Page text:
Scottish Heart Warmers
had to labour long without seeing all the fruit they desired. They
continued still to sow. Day after day they pursued what, to the eye of
the world, appeared a thankless and fruitless round of toil. They
were not soon weary in well-doing, remembering the example of the
husbandman in regard to his perishable harvest: 'behold the husbandman
waiteth for the precious fruit of the earth, and hath long patience
for it until he receive the early and latter rain.' Many a goodly plan
has been rendered abortive by impatience. Many a day of toil has been thrown away by impatience. Many a rash step has been taken and hasty
changes adopted in consequence of impatience. Attempts have been made
to force on a revival by men who were impatient at the slow progress
of the work in their hand; and seldom have these ended in anything but
calamitous failure, or at best a momentary excitement which scorched
and sterilised a soil from which a little more patient toil would have
reaped an abundant harvest. There may be and there always ought to be
the calmest patience in conjunction with the most intense longing for
success. 'He that believeth doth not make haste.' A friend and
brother in the Lord some years ago was called to till a portion of the
Master's vineyard in our own land. He laboured and prayed and sought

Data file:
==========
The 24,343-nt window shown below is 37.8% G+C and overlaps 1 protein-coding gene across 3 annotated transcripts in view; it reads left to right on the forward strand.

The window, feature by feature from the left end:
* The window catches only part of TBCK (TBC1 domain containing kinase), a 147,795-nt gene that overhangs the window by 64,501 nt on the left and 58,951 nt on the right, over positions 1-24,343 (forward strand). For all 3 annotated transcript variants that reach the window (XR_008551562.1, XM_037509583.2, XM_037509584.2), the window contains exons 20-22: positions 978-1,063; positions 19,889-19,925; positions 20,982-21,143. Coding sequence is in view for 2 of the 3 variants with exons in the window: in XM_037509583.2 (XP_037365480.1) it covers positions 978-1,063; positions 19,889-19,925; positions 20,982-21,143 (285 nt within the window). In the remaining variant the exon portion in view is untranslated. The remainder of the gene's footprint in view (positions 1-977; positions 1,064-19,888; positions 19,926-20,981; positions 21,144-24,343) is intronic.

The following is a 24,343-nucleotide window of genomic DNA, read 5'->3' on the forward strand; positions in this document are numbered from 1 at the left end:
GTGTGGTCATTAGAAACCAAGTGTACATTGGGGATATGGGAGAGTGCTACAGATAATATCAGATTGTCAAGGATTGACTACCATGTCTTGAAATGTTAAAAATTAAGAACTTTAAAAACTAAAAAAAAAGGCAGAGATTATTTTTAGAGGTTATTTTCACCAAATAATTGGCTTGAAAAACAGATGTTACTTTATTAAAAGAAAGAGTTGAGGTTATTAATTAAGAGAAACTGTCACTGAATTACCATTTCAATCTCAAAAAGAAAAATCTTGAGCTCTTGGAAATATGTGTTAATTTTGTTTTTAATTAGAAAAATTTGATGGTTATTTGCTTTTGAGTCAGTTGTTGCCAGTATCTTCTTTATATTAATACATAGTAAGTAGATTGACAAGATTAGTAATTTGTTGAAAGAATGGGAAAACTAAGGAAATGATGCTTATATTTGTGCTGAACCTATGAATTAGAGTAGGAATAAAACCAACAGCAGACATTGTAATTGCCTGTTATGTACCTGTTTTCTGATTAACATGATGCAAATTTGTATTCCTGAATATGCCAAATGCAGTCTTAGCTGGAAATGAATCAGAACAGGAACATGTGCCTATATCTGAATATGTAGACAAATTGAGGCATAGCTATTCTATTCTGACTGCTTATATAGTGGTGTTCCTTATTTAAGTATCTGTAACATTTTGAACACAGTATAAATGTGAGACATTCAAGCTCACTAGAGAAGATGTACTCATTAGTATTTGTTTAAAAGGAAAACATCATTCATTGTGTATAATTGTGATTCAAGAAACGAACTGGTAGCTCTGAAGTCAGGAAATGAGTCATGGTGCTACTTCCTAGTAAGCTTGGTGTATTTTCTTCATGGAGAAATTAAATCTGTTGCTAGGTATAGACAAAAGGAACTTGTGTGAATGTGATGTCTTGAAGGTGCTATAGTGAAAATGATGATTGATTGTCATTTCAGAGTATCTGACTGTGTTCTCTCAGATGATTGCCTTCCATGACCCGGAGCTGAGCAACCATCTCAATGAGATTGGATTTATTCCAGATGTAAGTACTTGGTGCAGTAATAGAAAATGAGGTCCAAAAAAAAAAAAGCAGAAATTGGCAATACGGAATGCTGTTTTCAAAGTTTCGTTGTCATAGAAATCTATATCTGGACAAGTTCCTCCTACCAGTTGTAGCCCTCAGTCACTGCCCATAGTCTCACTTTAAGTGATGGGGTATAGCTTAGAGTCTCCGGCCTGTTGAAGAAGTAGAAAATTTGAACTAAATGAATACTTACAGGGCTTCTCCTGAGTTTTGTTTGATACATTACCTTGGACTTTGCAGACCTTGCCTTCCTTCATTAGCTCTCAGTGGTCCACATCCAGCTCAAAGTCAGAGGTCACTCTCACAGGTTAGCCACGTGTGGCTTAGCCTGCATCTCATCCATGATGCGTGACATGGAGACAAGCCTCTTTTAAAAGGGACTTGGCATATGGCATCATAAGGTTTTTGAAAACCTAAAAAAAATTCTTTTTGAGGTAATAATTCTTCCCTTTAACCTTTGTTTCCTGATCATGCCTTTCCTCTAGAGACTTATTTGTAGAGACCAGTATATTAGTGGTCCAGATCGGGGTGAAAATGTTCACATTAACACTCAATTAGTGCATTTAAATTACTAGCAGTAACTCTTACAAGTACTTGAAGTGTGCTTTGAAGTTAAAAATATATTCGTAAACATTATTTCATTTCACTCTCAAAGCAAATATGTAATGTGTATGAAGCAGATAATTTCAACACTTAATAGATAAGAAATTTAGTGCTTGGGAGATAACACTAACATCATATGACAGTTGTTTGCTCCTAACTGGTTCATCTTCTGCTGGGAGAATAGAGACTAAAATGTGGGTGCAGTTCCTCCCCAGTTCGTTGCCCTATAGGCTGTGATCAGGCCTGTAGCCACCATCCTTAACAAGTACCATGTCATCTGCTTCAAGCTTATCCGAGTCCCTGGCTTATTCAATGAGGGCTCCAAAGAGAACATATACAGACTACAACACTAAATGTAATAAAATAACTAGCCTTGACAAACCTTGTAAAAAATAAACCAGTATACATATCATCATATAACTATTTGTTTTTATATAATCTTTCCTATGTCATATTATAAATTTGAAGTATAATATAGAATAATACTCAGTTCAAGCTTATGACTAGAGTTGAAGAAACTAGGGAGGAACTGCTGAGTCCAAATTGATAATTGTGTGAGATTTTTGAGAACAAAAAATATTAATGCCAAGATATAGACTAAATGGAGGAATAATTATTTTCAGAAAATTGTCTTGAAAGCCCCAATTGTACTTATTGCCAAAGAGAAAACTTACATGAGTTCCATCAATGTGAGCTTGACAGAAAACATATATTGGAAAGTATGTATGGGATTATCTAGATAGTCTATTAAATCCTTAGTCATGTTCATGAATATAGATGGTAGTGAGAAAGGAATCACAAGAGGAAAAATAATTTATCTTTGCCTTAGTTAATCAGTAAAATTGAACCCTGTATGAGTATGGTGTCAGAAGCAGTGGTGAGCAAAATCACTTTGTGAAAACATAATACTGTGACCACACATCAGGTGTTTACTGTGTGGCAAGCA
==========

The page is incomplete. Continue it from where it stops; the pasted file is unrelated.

fruit with all his soul. Yet at that time he saw but little. He was
called away to another circle of labour. After some years he heard
that a work of God had taken place in his former field under another
faithful brother and fellow-worker in Christ. On visiting the spot he
was amazed and delighted to find that many of those who had been
converted were the very individuals whom he had several years before
visited, and warned, and prayed for. 'One man soweth and another
The Secret of Power in Prayer.
Abide in him as to your very life. Do not say, "I have been a Christian man now twenty years and can do without continued dependence upon Christ." You could not do without Him if you were as old as Methuselah. Your very being as a Christian depends upon your still clinging, still trusting, still depending... To sum it all up, if you want that splendid power in prayer, you must remain in loving, living, lasting, conscious, practical, abiding union with the Lord Jesus Christ.
C. T. Studd - Great British Cricketer: From a message entitled: Chocolate Soldier Heroism?
Spurgeon on the passage, "Open thy mouth wide and I will fill it."
"I gather from this promise, first, that it is a promise only made to those who do open their mouths wide. Some brethren never get their mouths filled because they never open them to any extent. They ask for some little mercy, and they may get it, or may not; there is no promise about such shut-mouthed prayers, but if they had opened their mouths wide they would to a certainty have had the mouth-filling blessing. With the world it is, the less you ask for the more likely you will be to obtain it, but God's thoughts are not as our thoughts: with God the more you ask the more likely are you to be heard. Half open your mouth and it may or may not be filled, but "Open your mouth wide, and I will fill it." We always pray well and successfully when the Spirit of God enables us to stand on elevated ground, and plead on Godlike terms for blessings which for value, number, and greatness are worthy of the infinite bounty of Jehovah. We are then dealing with God as he loves to be dealt with, for He is a rich and great God, and loves to be approached with great prayer and great request, and when we draw near in that fashion we shall be quite sure to succeed."